Dark parliaments: The House of Uncommons and The Other Other Place

The recent silencing, for maintenance reasons, of the bell known as Big Ben met a suitably muted response from the nation. A half-hearted effort by a handful of MPs to lend the moment significance faded on the wind. But, on the day the last chimes rang across Westminster – and the small group held their vigil outside the Big Ben tower – it seems that inside the Houses of Parliament, a disruption may indeed have been felt.… Read more

Cursed gifts and untold visions: The Headless Statues of Crystal Palace Park

There is much to be written about the drifts of psychic memory that swirl through Crystal Palace Park. The famous dinosaurs are a petrified glimpse into the knowledge and preoccupations of Victorian science. A deserted and beautiful subway lies hidden under an A road, a reminder of the long-demolished railway station it once served. And root-mangled stairways lead to shabby remnants of 20th Century concrete utopianism.… Read more

Hidden worlds: The Stoke Newington Nursery Vanishing

Halfway along Stoke Newington Church Street is a rift. A lost world of leaf, iron and stone; a crouching, brooding interruption in the row of high-end bakeries, fashionable cafes and designer home-ware shops:

Abney Park Cemetery.

One of the ‘Magnificent Seven’ garden cemeteries built when Victorian London was too full of the dead, Abney Park’s garden element has, over the years, assumed feral dominion over the dwindling numbers of burials.… Read more

Victoria and Albert and the Stardoor: The Vacuum Sugar Event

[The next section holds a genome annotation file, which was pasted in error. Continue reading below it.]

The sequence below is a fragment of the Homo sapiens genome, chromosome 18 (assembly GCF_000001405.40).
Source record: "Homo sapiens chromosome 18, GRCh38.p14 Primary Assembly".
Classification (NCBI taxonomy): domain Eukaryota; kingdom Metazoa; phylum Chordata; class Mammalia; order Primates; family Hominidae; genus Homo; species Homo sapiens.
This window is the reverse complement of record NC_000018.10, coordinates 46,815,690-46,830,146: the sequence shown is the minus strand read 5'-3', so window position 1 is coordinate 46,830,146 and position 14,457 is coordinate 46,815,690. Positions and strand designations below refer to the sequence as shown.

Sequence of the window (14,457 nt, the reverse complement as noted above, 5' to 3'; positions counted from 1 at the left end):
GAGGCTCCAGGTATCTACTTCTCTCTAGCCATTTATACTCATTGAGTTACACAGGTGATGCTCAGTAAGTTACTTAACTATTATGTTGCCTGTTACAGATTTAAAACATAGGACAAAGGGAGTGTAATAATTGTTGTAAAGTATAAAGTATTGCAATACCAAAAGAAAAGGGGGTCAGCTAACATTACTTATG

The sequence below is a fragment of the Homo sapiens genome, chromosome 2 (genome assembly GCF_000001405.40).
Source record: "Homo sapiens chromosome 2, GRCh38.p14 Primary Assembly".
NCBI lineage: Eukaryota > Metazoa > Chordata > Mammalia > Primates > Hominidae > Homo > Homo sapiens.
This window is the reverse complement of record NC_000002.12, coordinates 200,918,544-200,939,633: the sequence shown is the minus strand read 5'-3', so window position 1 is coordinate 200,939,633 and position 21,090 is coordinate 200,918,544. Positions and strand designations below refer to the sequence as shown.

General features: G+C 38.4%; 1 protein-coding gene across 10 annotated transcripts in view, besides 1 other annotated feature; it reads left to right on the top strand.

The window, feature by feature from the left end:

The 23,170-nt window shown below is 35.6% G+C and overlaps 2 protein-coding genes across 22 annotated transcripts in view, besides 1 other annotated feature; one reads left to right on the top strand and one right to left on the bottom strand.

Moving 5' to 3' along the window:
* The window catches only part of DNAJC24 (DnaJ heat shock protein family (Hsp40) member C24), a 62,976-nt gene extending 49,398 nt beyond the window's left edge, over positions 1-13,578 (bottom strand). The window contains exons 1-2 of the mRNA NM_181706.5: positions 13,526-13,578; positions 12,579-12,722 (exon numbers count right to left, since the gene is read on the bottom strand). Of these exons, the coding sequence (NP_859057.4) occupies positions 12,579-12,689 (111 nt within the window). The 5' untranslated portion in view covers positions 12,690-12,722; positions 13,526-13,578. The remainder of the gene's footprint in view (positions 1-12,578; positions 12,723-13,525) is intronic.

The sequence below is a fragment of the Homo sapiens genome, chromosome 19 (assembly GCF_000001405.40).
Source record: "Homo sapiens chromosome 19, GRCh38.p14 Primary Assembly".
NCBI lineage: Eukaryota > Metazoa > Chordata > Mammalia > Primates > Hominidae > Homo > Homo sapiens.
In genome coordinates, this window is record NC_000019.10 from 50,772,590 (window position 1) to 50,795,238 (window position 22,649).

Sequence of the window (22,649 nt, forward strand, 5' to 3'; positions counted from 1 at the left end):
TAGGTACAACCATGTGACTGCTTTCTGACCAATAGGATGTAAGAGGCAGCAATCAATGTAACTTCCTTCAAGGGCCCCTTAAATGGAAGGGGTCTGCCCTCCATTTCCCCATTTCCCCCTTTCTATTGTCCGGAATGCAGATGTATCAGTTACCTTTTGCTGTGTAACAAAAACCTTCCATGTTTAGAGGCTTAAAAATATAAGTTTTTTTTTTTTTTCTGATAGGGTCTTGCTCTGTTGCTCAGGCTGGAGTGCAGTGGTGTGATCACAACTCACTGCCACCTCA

A giant shop window, a flashing of the spoils of imperial conquest, a chance to position monarchy side by side with social and commercial interests: The Great Exhibition of 1851 was many things. Officially, the world fair – opened by Queen Victoria and housed in a vast Crystal Palace of iron and glass in Hyde Park – was a showcase for advances in global industry, arts and sciences.… Read more

Door to Nowhere: The Blackheath Vanishments

This is a short post to aggregate some of the stories concerning what locals have come to call ‘The Blackheath Triangle’. These stories, drawn mainly from local press archives, go back some time. They have an eerie similarity. All vanishments occurred within a relatively small area towards the southern point of the heath. None of the missing reappeared. In many cases witnesses were not believed, some even accused of concocting the stories to hide murder or mishap.Read more

The Gas holder that isn’t a Gas holder: Remembering Henderson’s Door

London’s gas holders are vanishing. These towering Victorian marriages of form and function have, for several generations, been a distinctive part of the urban landscape. But modern gas networks have rendered them obsolete, and they now stand redundant and vulnerable, occupying valuable land.

While most Londoners would acknowledge the need for new housing, not everyone looks at gas holders with the cold eye of the developer.Read more

Exit strategy for a restless dead: The Hell Tree of St Pancras

There are a host of possible reasons for an unquiet grave. Ghosts themselves rarely articulate them in detail. However forceful they may be when it comes to communicating general anguish, getting to the nub of what troubles the dead can, for the living, involve little more than guesswork.

For John Tweed, the newly installed vicar at St Pancras Old Church when it suffered what appears to have been a mass supernatural manifestation in 1859, the initial cause of the phenomenon was clear: London’s over-stocked graveyards were being carved up to make way for the railway age.… Read more